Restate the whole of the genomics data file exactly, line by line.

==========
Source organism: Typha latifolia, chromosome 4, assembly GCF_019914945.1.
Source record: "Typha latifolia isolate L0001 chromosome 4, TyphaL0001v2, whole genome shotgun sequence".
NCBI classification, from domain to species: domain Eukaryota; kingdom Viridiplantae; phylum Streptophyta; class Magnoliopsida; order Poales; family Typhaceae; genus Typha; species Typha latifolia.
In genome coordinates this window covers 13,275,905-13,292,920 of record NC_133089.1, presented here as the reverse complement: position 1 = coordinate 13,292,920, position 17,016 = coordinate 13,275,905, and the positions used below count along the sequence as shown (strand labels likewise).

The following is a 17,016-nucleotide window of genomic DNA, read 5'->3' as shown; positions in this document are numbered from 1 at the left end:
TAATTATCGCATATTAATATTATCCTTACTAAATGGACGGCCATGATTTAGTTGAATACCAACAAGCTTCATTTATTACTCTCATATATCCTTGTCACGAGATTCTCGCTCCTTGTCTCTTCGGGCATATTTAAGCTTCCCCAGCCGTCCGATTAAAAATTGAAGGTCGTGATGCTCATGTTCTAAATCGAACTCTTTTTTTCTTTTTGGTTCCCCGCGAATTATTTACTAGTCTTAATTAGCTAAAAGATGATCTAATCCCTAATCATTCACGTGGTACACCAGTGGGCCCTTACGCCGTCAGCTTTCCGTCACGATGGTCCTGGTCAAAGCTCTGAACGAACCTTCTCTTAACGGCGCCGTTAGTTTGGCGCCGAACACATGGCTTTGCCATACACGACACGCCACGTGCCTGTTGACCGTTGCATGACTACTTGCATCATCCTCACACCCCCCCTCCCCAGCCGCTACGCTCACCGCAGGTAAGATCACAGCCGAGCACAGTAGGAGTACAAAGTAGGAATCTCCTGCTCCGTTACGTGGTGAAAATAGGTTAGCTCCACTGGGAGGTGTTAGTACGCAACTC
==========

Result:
Source organism: Typha latifolia, chromosome 4, assembly GCF_019914945.1.
Source record: "Typha latifolia isolate L0001 chromosome 4, TyphaL0001v2, whole genome shotgun sequence".
NCBI classification, from domain to species: domain Eukaryota; kingdom Viridiplantae; phylum Streptophyta; class Magnoliopsida; order Poales; family Typhaceae; genus Typha; species Typha latifolia.
In genome coordinates this window covers 13,275,905-13,292,920 of record NC_133089.1, presented here as the reverse complement: position 1 = coordinate 13,292,920, position 17,016 = coordinate 13,275,905, and the positions used below count along the sequence as shown (strand labels likewise).

The following is a 17,016-nucleotide window of genomic DNA, read 5'->3' as shown; positions in this document are numbered from 1 at the left end:
TAATTATCGCATATTAATATTATCCTTACTAAATGGACGGCCATGATTTAGTTGAATACCAACAAGCTTCATTTATTACTCTCATATATCCTTGTCACGAGATTCTCGCTCCTTGTCTCTTCGGGCATATTTAAGCTTCCCCAGCCGTCCGATTAAAAATTGAAGGTCGTGATGCTCATGTTCTAAATCGAACTCTTTTTTTCTTTTTGGTTCCCCGCGAATTATTTACTAGTCTTAATTAGCTAAAAGATGATCTAATCCCTAATCATTCACGTGGTACACCAGTGGGCCCTTACGCCGTCAGCTTTCCGTCACGATGGTCCTGGTCAAAGCTCTGAACGAACCTTCTCTTAACGGCGCCGTTAGTTTGGCGCCGAACACATGGCTTTGCCATACACGACACGCCACGTGCCTGTTGACCGTTGCATGACTACTTGCATCATCCTCACACCCCCCCTCCCCAGCCGCTACGCTCACCGCAGGTAAGATCACAGCCGAGCACAGTAGGAGTACAAAGTAGGAATCTCCTGCTCCGTTACGTGGTGAAAATAGGTTAGCTCCACTGGGAGGTGTTAGTACGCAACTC